6. Arural - Attending breech birth is not illegal everywhere. I know in Oregon at least it's completely legal to do at home, but for some arbitrary reason is not legal to do in a birth center.

    As for the recommendations for screening, patients still hold the right to decline all screening and exams. I admit fully that I had gestational diabetes and could have very well been "risked out" of going to a birth center had I agreed to formal testing. I did my research, I monitored myself and I refused testing so there was nothing in my chart to legally force my birth center to drop me as a patient. The problem with ACOG is that things they consider to be "high risk" are blown way out of proportion and in many cases, those things are only risks because of the way the majority of OBGYNS handle them, such as breech birth.

  7. Why would anyone expect them to ever recommend something that would take $$ out of their members' pockets? More homebirths generally = less $$ for hospitals and OBs...

  8. I believe (although I don't know if there are studies to back me up) that one of the things that make homebirths most risky is not having a hospital that you can trust when transfer is indicated. In a fully integrated system, homebirths are not higher risk for mothers or babies (barring certain individuals with certain medical conditions). This statement doesn't seem to be moving toward that goal.

  9. I have to agree with Mrs. Schaible - ACOG seems to be moving in a reasonable direction, even against interest. Of course, this is a fairly conservative group that prioritizes/recognizes certain types of risks (shoulder dystocia, Erb's palsy, mortality) over others (breastfeeding problems, birth trauma) and these recommendations reflect that. However, I have some hope that a statement like this that "legitimizes" at least some home births might go some of the way toward making transfers safer as Amy rightly points out is necessary for home births to truly be as safe as possible.

  10. Like others have said... it all comes down to the almighty dollar. I've had 2 OBS that were ACOG members and they did things that ACOG clearly is against. One of those two doctors is highly regarded in ACOG. I've left them all for a midwifery group and I may even try a home birth midwife (as the midwifery group doesn't do home births but delivers in their own suites in a hospital but under the Midwifery Model of Care).

  11. Once again I'm grateful to be living in another country. It's so nice to be in a place with free health care because it removes many of the incentives that create the behaviors of groups like ACOG. The state of all health care (and especially maternity care) in the US is very worrying, it seems like it worsens every year despite scientific gains.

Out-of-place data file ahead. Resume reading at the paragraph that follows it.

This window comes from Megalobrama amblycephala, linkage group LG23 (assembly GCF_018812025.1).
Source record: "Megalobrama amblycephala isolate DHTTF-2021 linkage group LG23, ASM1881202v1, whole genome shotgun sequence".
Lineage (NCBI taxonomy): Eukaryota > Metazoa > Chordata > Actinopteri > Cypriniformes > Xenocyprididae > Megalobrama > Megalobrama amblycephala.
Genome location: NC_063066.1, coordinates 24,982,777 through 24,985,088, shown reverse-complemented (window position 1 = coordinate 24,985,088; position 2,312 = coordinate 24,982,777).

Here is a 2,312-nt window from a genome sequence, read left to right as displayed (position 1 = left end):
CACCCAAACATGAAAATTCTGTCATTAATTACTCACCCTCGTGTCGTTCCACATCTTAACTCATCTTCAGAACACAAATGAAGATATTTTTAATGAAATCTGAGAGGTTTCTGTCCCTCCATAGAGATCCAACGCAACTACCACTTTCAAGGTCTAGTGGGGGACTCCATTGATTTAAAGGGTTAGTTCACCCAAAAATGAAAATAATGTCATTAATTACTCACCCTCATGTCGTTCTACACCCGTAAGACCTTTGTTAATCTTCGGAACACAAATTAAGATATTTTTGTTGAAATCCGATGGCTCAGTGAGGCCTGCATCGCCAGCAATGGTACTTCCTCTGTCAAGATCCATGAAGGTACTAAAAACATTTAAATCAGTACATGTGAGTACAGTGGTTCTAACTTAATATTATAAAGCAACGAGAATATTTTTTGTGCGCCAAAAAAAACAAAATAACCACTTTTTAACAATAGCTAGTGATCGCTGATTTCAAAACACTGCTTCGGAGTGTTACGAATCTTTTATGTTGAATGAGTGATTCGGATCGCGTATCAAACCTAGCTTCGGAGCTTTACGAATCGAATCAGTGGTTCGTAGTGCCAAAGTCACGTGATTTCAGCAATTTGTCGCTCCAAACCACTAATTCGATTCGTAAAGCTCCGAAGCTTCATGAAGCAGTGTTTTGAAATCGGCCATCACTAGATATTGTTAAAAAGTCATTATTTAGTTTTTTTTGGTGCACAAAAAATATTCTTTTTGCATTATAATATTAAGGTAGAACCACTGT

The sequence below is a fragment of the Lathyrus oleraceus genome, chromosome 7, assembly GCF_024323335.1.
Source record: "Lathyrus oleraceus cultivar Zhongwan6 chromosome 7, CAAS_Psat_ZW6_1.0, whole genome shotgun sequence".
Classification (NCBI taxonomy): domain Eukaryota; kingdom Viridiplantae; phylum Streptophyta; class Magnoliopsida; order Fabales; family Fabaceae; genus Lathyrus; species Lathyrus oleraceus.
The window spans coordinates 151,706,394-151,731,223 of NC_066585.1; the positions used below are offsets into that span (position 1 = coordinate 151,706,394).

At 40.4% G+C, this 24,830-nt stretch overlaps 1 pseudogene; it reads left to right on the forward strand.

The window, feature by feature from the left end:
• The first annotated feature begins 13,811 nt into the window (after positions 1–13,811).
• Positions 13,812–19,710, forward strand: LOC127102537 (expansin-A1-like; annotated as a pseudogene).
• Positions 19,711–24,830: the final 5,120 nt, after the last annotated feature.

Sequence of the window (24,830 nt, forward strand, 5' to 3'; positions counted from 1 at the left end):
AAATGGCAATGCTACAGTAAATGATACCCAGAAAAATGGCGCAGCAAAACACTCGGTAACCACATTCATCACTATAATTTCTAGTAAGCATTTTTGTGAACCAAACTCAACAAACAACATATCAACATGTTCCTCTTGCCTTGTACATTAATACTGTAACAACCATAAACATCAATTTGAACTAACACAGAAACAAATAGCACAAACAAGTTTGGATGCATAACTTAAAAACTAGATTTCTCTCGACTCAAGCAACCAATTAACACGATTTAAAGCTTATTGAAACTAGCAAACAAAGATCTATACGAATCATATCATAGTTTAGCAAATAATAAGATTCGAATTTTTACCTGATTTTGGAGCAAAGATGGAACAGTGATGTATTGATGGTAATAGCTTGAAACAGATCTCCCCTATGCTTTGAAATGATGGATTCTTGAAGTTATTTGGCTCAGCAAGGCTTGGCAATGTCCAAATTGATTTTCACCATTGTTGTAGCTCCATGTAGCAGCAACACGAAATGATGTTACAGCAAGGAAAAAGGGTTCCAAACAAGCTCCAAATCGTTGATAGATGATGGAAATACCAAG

12. Kimberly,
    You don't have free health care - it is paid out of your taxes and the quality of care is by far substandard to that of all the health care given in the U.S. Your assumption that U.S. Health care worsens every year is not founded by fact - the United States has the best and highest quality of health care in the world and that is why people come from all over the world to get it. I am sorry that you are so misinformed - stop watching the news and find out for yourself. As usual, education is needed to turn the tide of ignorance and dependence on government intervention back to self reliance and self governance. The government isn't the answer and neither is ACOG. To be grateful for your free health care over the "freedom" to choose for yourself who treats you or cares for you when you are sick or are having a baby is the issue here. FREEDOM is the key and there is no freedom from government intervention and control. GOD BLESS AMERICA!

  13. I am an American living in Italy! We have "free" government healthcare! The quality of care is atrocious. The wait time for treatment is ridiculous (I just booked an appt for my very ill daughter and they will not see her until August!!!), the condition of the facilities is totally decrepit. We were completely in shock when we first moved here a year ago, now sadly we are almost getting used to the substandard conditions. Our conclusion= some things are most certainly worth paying for! The American medical system is NOT perfect however we miss it dreadfully! I agree with Rocky- there is nothing as precious as freedom to choose!